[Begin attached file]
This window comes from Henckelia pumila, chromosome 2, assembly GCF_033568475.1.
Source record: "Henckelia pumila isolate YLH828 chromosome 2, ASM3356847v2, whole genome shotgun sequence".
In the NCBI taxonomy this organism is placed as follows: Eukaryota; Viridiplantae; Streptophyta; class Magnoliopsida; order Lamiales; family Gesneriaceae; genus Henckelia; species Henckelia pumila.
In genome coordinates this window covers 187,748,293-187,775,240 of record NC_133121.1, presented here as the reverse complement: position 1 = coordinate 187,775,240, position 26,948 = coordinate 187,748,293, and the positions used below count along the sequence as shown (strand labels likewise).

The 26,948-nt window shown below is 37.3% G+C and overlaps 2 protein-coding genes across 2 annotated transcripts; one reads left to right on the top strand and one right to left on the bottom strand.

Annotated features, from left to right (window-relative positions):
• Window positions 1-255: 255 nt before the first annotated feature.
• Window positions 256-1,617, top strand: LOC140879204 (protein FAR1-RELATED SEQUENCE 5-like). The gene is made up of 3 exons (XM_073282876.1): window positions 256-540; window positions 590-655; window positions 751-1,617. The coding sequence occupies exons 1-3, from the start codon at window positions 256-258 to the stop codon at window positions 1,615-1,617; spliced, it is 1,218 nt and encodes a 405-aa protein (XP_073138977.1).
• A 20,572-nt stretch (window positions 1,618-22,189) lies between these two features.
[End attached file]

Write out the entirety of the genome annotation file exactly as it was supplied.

This window comes from Henckelia pumila, chromosome 2, assembly GCF_033568475.1.
Source record: "Henckelia pumila isolate YLH828 chromosome 2, ASM3356847v2, whole genome shotgun sequence".
In the NCBI taxonomy this organism is placed as follows: Eukaryota; Viridiplantae; Streptophyta; class Magnoliopsida; order Lamiales; family Gesneriaceae; genus Henckelia; species Henckelia pumila.
In genome coordinates this window covers 187,748,293-187,775,240 of record NC_133121.1, presented here as the reverse complement: position 1 = coordinate 187,775,240, position 26,948 = coordinate 187,748,293, and the positions used below count along the sequence as shown (strand labels likewise).

The 26,948-nt window shown below is 37.3% G+C and overlaps 2 protein-coding genes across 2 annotated transcripts; one reads left to right on the top strand and one right to left on the bottom strand.

Annotated features, from left to right (window-relative positions):
• Window positions 1-255: 255 nt before the first annotated feature.
• Window positions 256-1,617, top strand: LOC140879204 (protein FAR1-RELATED SEQUENCE 5-like). The gene is made up of 3 exons (XM_073282876.1): window positions 256-540; window positions 590-655; window positions 751-1,617. The coding sequence occupies exons 1-3, from the start codon at window positions 256-258 to the stop codon at window positions 1,615-1,617; spliced, it is 1,218 nt and encodes a 405-aa protein (XP_073138977.1).
• A 20,572-nt stretch (window positions 1,618-22,189) lies between these two features.